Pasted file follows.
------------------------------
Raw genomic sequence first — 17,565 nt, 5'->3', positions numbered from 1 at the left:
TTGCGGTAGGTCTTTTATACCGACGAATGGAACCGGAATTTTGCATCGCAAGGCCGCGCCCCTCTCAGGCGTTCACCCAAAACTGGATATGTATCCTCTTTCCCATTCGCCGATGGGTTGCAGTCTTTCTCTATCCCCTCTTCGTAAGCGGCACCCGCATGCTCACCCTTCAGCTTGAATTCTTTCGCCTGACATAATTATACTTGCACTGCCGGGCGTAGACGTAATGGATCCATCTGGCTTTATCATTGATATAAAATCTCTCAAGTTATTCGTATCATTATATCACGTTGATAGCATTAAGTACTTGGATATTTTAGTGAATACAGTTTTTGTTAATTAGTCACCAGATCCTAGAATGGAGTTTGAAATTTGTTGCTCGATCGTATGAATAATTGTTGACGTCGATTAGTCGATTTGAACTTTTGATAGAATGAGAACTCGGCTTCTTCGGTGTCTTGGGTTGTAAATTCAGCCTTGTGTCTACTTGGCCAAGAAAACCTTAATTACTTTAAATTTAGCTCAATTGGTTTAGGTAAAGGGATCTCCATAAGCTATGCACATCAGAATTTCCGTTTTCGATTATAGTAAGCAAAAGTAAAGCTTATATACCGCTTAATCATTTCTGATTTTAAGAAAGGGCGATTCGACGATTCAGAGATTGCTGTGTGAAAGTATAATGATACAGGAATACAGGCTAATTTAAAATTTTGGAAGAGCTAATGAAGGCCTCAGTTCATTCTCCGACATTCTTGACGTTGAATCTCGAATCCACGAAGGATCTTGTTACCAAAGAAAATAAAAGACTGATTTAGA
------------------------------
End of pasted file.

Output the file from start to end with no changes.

Raw genomic sequence first — 17,565 nt, 5'->3', positions numbered from 1 at the left:
TTGCGGTAGGTCTTTTATACCGACGAATGGAACCGGAATTTTGCATCGCAAGGCCGCGCCCCTCTCAGGCGTTCACCCAAAACTGGATATGTATCCTCTTTCCCATTCGCCGATGGGTTGCAGTCTTTCTCTATCCCCTCTTCGTAAGCGGCACCCGCATGCTCACCCTTCAGCTTGAATTCTTTCGCCTGACATAATTATACTTGCACTGCCGGGCGTAGACGTAATGGATCCATCTGGCTTTATCATTGATATAAAATCTCTCAAGTTATTCGTATCATTATATCACGTTGATAGCATTAAGTACTTGGATATTTTAGTGAATACAGTTTTTGTTAATTAGTCACCAGATCCTAGAATGGAGTTTGAAATTTGTTGCTCGATCGTATGAATAATTGTTGACGTCGATTAGTCGATTTGAACTTTTGATAGAATGAGAACTCGGCTTCTTCGGTGTCTTGGGTTGTAAATTCAGCCTTGTGTCTACTTGGCCAAGAAAACCTTAATTACTTTAAATTTAGCTCAATTGGTTTAGGTAAAGGGATCTCCATAAGCTATGCACATCAGAATTTCCGTTTTCGATTATAGTAAGCAAAAGTAAAGCTTATATACCGCTTAATCATTTCTGATTTTAAGAAAGGGCGATTCGACGATTCAGAGATTGCTGTGTGAAAGTATAATGATACAGGAATACAGGCTAATTTAAAATTTTGGAAGAGCTAATGAAGGCCTCAGTTCATTCTCCGACATTCTTGACGTTGAATCTCGAATCCACGAAGGATCTTGTTACCAAAGAAAATAAAAGACTGATTTAGA